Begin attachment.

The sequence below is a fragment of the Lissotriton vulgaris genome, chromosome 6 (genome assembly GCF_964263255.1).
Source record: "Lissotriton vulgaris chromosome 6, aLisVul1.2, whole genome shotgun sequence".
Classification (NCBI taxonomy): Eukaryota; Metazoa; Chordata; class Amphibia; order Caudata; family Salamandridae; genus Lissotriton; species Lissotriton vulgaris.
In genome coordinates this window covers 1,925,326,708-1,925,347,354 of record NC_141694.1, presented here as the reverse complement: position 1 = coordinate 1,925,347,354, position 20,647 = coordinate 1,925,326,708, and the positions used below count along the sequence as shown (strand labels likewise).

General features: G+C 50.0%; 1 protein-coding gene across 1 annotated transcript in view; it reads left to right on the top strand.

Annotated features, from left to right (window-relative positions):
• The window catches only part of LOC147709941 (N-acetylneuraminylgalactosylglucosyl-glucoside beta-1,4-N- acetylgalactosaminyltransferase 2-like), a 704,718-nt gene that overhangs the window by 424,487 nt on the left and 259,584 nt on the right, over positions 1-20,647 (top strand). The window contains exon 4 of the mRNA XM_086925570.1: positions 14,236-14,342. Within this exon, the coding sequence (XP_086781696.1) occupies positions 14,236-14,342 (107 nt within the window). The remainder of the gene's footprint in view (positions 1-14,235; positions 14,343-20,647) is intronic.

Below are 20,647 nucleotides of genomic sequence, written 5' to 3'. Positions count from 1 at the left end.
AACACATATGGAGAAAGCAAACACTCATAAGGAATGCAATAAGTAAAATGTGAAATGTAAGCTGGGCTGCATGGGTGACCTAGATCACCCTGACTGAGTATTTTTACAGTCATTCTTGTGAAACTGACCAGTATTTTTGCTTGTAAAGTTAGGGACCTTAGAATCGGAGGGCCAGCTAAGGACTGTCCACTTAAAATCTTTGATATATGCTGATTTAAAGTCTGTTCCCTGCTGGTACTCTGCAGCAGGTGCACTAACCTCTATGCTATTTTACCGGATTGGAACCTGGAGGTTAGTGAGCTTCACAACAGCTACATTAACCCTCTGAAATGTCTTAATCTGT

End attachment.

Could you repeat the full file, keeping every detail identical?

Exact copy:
The sequence below is a fragment of the Lissotriton vulgaris genome, chromosome 6 (genome assembly GCF_964263255.1).
Source record: "Lissotriton vulgaris chromosome 6, aLisVul1.2, whole genome shotgun sequence".
Classification (NCBI taxonomy): Eukaryota; Metazoa; Chordata; class Amphibia; order Caudata; family Salamandridae; genus Lissotriton; species Lissotriton vulgaris.
In genome coordinates this window covers 1,925,326,708-1,925,347,354 of record NC_141694.1, presented here as the reverse complement: position 1 = coordinate 1,925,347,354, position 20,647 = coordinate 1,925,326,708, and the positions used below count along the sequence as shown (strand labels likewise).

General features: G+C 50.0%; 1 protein-coding gene across 1 annotated transcript in view; it reads left to right on the top strand.

Annotated features, from left to right (window-relative positions):
• The window catches only part of LOC147709941 (N-acetylneuraminylgalactosylglucosyl-glucoside beta-1,4-N- acetylgalactosaminyltransferase 2-like), a 704,718-nt gene that overhangs the window by 424,487 nt on the left and 259,584 nt on the right, over positions 1-20,647 (top strand). The window contains exon 4 of the mRNA XM_086925570.1: positions 14,236-14,342. Within this exon, the coding sequence (XP_086781696.1) occupies positions 14,236-14,342 (107 nt within the window). The remainder of the gene's footprint in view (positions 1-14,235; positions 14,343-20,647) is intronic.

Below are 20,647 nucleotides of genomic sequence, written 5' to 3'. Positions count from 1 at the left end.
AACACATATGGAGAAAGCAAACACTCATAAGGAATGCAATAAGTAAAATGTGAAATGTAAGCTGGGCTGCATGGGTGACCTAGATCACCCTGACTGAGTATTTTTACAGTCATTCTTGTGAAACTGACCAGTATTTTTGCTTGTAAAGTTAGGGACCTTAGAATCGGAGGGCCAGCTAAGGACTGTCCACTTAAAATCTTTGATATATGCTGATTTAAAGTCTGTTCCCTGCTGGTACTCTGCAGCAGGTGCACTAACCTCTATGCTATTTTACCGGATTGGAACCTGGAGGTTAGTGAGCTTCACAACAGCTACATTAACCCTCTGAAATGTCTTAATCTGT